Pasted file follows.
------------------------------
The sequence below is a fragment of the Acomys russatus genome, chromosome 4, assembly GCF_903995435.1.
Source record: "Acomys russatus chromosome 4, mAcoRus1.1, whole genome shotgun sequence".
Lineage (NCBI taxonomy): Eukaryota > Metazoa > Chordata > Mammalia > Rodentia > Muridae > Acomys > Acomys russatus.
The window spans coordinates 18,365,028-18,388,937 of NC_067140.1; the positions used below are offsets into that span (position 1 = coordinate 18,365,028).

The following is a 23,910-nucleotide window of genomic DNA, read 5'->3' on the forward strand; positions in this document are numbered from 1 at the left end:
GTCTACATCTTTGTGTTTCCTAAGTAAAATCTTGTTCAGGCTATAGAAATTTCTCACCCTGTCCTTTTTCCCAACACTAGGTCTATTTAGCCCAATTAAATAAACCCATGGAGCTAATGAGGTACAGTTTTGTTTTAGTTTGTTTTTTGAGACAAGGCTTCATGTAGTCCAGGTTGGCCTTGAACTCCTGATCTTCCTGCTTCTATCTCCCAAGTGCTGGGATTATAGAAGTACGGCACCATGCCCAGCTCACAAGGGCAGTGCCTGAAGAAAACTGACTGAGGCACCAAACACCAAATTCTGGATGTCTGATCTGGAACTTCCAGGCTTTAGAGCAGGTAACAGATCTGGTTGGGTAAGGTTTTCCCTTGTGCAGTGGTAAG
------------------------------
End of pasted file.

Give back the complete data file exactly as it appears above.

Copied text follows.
The sequence below is a fragment of the Acomys russatus genome, chromosome 4, assembly GCF_903995435.1.
Source record: "Acomys russatus chromosome 4, mAcoRus1.1, whole genome shotgun sequence".
Lineage (NCBI taxonomy): Eukaryota > Metazoa > Chordata > Mammalia > Rodentia > Muridae > Acomys > Acomys russatus.
The window spans coordinates 18,365,028-18,388,937 of NC_067140.1; the positions used below are offsets into that span (position 1 = coordinate 18,365,028).

The following is a 23,910-nucleotide window of genomic DNA, read 5'->3' on the forward strand; positions in this document are numbered from 1 at the left end:
GTCTACATCTTTGTGTTTCCTAAGTAAAATCTTGTTCAGGCTATAGAAATTTCTCACCCTGTCCTTTTTCCCAACACTAGGTCTATTTAGCCCAATTAAATAAACCCATGGAGCTAATGAGGTACAGTTTTGTTTTAGTTTGTTTTTTGAGACAAGGCTTCATGTAGTCCAGGTTGGCCTTGAACTCCTGATCTTCCTGCTTCTATCTCCCAAGTGCTGGGATTATAGAAGTACGGCACCATGCCCAGCTCACAAGGGCAGTGCCTGAAGAAAACTGACTGAGGCACCAAACACCAAATTCTGGATGTCTGATCTGGAACTTCCAGGCTTTAGAGCAGGTAACAGATCTGGTTGGGTAAGGTTTTCCCTTGTGCAGTGGTAAG